15. I think it’s the silliest thing ever. Best friends forever isn’t a type of friendship; it’s a phrase often used by high school students to describe a friendship.The stuff implying that people can only have best friends in high school and usually won’t stay best friends is just cynical and irrelevant.

  16. Anonymous

    Unfortunately I do believe this is pretty accurate, except the High school part. Seems most BBF, last a few years and then life just moves on. I do realize there are the exceptions who last for decades, but this is not the norm..

  17. I think this is true for high school BFFs, but Wikipedia failed to mention that it is very likely to make a new BFF in your adult life.

  18. I think this definition from Google is probably more to do with the fact that the term BFF is more widely used amongst those in high school/college. As you grow older, you do still have your BFFs, but you don’t call them that. You’re mature enough to not have to give them a title as such. Sometimes, they’re more like family than your typical BFF.

  19. Clearly, the writer of that definition has been burned.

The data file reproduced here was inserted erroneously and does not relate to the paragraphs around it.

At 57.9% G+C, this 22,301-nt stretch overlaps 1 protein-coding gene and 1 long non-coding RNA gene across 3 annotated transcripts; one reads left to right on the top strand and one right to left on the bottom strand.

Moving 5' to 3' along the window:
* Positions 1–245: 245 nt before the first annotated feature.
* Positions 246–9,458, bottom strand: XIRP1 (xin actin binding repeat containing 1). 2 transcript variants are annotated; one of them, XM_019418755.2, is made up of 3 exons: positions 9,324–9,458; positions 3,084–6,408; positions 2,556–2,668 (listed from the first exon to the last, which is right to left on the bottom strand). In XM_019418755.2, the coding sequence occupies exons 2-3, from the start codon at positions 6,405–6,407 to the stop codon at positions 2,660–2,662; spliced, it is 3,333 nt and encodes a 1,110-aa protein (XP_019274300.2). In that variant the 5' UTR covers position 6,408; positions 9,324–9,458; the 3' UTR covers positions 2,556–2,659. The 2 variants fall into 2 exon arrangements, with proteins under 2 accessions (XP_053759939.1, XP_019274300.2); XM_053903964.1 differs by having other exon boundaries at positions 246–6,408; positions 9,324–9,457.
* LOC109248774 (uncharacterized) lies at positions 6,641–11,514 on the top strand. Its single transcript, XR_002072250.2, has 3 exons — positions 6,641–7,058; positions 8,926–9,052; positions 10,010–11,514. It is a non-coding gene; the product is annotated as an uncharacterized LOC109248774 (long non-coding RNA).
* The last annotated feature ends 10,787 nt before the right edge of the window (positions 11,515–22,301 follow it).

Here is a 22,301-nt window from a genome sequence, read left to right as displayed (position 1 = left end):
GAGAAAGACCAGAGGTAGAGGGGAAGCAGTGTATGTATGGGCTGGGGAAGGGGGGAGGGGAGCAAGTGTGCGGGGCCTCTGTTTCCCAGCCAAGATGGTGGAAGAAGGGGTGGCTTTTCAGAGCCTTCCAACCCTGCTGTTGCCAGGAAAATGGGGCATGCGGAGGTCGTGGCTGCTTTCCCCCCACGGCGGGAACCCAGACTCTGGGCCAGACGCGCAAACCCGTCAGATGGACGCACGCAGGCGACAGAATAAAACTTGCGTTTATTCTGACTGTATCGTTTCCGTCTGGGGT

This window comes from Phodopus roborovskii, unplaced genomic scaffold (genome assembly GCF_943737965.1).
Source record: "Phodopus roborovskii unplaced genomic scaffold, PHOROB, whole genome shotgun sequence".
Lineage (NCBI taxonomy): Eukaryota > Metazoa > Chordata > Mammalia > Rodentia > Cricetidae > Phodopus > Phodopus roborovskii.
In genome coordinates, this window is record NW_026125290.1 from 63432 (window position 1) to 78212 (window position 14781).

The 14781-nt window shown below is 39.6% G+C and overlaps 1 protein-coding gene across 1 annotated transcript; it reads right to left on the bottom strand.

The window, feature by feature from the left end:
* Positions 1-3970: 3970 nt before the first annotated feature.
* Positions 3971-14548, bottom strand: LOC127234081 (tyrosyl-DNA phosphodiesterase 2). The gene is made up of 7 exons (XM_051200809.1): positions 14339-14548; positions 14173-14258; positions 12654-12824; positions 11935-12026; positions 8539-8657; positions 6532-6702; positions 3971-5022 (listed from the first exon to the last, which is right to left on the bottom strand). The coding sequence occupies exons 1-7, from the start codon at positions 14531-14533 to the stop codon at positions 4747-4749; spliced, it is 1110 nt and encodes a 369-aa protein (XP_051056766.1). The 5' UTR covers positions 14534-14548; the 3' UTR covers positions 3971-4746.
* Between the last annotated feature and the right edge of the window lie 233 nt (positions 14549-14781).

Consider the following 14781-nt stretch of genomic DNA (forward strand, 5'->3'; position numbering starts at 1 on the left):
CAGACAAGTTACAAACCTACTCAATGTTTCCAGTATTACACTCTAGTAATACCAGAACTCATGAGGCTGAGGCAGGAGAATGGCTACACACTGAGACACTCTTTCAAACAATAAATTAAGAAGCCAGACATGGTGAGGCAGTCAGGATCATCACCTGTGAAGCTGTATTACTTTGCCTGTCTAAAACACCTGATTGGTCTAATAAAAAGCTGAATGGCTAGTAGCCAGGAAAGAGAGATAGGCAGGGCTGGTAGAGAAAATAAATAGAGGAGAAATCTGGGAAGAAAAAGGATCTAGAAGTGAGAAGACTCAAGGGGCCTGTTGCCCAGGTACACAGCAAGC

20. Mary

    When I was going off to college I had a friend who was a year ahead of me tell me that my high school friends wouldn’t really matter – once you got to college, you’d make new best friends and forget all about the ones you hung out with at home. I’m happy to say that they were totally wrong, and 12 years later 3 out of 4 of my high school BFFs still have that status, even though we all went to different universities and live in different states (and sometimes different countries). They’re the closest thing I have to sisters, so even though I’ve made a lot of other great friends in the intervening years, I know they’re not going anywhere.

  21. Some BFFs last but a lot of highschool friendships really do tend to breakup at college phase because people choose different paths. This is a stage where teenagers are evolving into adulthood, in the process of self discovery. BFFs will see other sides of each other and then decide if this should be the kind of person they want to continue to associate with.